25 teams from 24 nations ready to do battle for the 2014 World Pool Team Championship in Beijing.
By Ted Lerner
WPA Press Officer
(Beijing, China)–Professional pool holds much of its interest for fans around the globe from the very fact that it is a solitary pursuit in a dead-ball game. With plenty of time to think about that difficult shot just sitting there, nobody to pass the cue to or to offer advice, and with often everything riding on the smallest turn of the balls, the drama and pressure can be downright scary for players. Which translates, of course, to plenty of edge of your seat excitement for fans.
All of pool’s best traits will surely be on offer this coming week in China’s sultry capital, Beijing, but there’s an added twist sure to pile on even more pressure and drama; rather than playing for themselves, over 100 top pros from around the world will be playing for the pride of their nations.
The 2014 Liando U Valley World Pool Team Championship will kick off on Monday evening at the Tongzhou Luhe High School, in the Tongzhou district of China’s capital, with 25 pool teams from 24 nations(two teams from China). Each team consists of a minimum of three male players and one woman player all doing battle in various pool disciplines over five days; 8-ball, 9-ball and 10-ball.
This is the third time the World Pool Team Championship has been held. In 2010 in Hanover, Germany, when the tournament consisted of only male players, Great Britain defeated the Philippines in a thriller. Two years ago, the World Pool Team Championship debuted in the Tongzhou district of Beijing. While the hometown fans expected one of the two stacked Chinese teams to take the crown, it was the foursome from Taiwan that outclassed the field. Taiwan shutout Japan in the final to take the title.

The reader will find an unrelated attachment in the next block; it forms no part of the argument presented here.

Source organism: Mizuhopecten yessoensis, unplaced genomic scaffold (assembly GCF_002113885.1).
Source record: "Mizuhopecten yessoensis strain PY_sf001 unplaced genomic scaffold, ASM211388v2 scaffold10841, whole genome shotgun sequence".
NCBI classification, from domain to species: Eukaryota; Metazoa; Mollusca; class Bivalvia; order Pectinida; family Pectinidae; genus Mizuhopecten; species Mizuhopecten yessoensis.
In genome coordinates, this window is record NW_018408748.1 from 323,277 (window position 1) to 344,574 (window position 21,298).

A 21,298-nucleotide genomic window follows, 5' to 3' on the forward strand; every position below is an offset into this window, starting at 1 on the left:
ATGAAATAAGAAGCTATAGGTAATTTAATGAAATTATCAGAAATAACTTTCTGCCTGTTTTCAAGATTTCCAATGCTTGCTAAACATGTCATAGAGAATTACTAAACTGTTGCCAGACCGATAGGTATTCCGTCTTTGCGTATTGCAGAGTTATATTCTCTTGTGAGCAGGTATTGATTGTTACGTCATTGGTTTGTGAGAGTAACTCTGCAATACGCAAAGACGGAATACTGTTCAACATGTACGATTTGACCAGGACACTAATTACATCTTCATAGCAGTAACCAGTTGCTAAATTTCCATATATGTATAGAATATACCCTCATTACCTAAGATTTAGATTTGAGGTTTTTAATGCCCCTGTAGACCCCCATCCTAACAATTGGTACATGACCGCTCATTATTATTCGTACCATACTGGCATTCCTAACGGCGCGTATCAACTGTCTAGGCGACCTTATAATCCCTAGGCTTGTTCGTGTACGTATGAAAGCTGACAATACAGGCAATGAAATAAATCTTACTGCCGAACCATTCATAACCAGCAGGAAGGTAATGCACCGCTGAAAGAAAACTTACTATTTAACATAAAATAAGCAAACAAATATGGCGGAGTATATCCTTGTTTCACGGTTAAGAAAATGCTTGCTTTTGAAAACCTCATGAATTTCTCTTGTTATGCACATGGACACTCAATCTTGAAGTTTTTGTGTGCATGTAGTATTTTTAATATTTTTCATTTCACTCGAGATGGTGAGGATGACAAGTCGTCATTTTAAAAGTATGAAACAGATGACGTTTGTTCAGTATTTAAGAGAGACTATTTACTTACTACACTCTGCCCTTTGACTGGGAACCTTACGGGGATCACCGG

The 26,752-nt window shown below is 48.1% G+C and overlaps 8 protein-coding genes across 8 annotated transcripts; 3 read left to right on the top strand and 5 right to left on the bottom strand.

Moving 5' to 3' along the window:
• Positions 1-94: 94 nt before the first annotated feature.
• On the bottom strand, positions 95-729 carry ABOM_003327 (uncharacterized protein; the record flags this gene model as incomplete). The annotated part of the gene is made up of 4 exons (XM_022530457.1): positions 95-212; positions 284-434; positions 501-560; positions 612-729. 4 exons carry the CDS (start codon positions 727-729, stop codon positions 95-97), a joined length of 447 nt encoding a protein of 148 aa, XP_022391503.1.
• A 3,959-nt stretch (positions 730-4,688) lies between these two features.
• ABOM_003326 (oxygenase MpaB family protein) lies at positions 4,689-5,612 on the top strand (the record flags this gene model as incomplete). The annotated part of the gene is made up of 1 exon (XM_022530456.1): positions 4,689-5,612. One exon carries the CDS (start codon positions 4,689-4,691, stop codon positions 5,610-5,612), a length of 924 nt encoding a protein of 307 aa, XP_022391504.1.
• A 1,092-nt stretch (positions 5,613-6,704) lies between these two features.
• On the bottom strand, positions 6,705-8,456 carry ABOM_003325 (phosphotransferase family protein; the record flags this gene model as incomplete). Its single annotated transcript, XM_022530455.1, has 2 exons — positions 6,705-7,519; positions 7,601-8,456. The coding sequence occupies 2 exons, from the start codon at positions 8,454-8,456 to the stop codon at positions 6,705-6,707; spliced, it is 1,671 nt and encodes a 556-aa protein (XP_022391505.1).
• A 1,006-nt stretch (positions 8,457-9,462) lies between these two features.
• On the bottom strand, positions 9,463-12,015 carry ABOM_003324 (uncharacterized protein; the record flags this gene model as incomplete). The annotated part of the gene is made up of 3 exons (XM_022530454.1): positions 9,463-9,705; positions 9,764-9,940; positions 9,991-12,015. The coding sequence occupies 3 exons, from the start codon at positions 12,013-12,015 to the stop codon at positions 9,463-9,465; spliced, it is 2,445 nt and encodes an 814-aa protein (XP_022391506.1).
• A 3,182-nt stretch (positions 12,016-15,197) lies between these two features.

Besides national pride, the teams will be competing for a fair amount of prize money. The winning team will receive $80,000. The runner up team will take home $40,000. The total prize fund is $300,000.
The format of the tournament can be a bit daunting to grasp so it’s important to be informed early, in order to understand what is going on.
First, the teams will be divided up into 6 groups of four playing round robin.(One group having 5 teams.) In each match between two countries, the two teams play each other in a set of six matches, all alternate break; two races in 8 ball, two in 9-ball and two in 10-ball. One 8-ball match is men’s scotch doubles, race to 6. The other 8-ball match is a men’s singles, race to 6. In 9-ball, the teams compete in a women’s singles, race to 8, and a men’s singles race to 8. In 10-ball, the teams play one mixed doubles match(scotch doubles), race to 7, and one men’s singles match race to 7. The female player must play in the 10-ball mixed doubles match, and a 9-ball match. No player is permitted to play more than two matches per session.